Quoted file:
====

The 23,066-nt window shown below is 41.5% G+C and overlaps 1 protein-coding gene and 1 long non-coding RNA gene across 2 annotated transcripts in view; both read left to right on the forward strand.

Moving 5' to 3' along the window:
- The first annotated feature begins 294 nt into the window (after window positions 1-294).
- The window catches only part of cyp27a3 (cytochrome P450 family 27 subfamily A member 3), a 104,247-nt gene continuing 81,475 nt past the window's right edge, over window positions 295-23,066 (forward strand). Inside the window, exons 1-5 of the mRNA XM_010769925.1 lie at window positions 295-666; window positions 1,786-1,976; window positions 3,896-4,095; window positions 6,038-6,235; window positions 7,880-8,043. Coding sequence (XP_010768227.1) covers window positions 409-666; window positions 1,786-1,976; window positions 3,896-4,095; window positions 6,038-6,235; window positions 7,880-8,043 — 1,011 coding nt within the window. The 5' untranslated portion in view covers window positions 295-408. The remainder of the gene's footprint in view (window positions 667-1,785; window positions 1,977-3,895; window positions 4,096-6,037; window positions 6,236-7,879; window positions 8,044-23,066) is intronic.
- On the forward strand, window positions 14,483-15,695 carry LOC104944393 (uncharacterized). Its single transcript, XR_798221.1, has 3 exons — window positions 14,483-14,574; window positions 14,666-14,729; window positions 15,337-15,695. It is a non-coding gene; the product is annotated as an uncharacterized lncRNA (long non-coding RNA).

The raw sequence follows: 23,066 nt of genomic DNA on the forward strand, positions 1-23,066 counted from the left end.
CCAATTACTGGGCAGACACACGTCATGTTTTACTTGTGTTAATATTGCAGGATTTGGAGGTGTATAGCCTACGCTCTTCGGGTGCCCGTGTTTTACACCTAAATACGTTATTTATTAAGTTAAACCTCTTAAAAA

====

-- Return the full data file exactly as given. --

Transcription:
The 23,066-nt window shown below is 41.5% G+C and overlaps 1 protein-coding gene and 1 long non-coding RNA gene across 2 annotated transcripts in view; both read left to right on the forward strand.

Moving 5' to 3' along the window:
- The first annotated feature begins 294 nt into the window (after window positions 1-294).
- The window catches only part of cyp27a3 (cytochrome P450 family 27 subfamily A member 3), a 104,247-nt gene continuing 81,475 nt past the window's right edge, over window positions 295-23,066 (forward strand). Inside the window, exons 1-5 of the mRNA XM_010769925.1 lie at window positions 295-666; window positions 1,786-1,976; window positions 3,896-4,095; window positions 6,038-6,235; window positions 7,880-8,043. Coding sequence (XP_010768227.1) covers window positions 409-666; window positions 1,786-1,976; window positions 3,896-4,095; window positions 6,038-6,235; window positions 7,880-8,043 — 1,011 coding nt within the window. The 5' untranslated portion in view covers window positions 295-408. The remainder of the gene's footprint in view (window positions 667-1,785; window positions 1,977-3,895; window positions 4,096-6,037; window positions 6,236-7,879; window positions 8,044-23,066) is intronic.
- On the forward strand, window positions 14,483-15,695 carry LOC104944393 (uncharacterized). Its single transcript, XR_798221.1, has 3 exons — window positions 14,483-14,574; window positions 14,666-14,729; window positions 15,337-15,695. It is a non-coding gene; the product is annotated as an uncharacterized lncRNA (long non-coding RNA).

The raw sequence follows: 23,066 nt of genomic DNA on the forward strand, positions 1-23,066 counted from the left end.
CCAATTACTGGGCAGACACACGTCATGTTTTACTTGTGTTAATATTGCAGGATTTGGAGGTGTATAGCCTACGCTCTTCGGGTGCCCGTGTTTTACACCTAAATACGTTATTTATTAAGTTAAACCTCTTAAAAA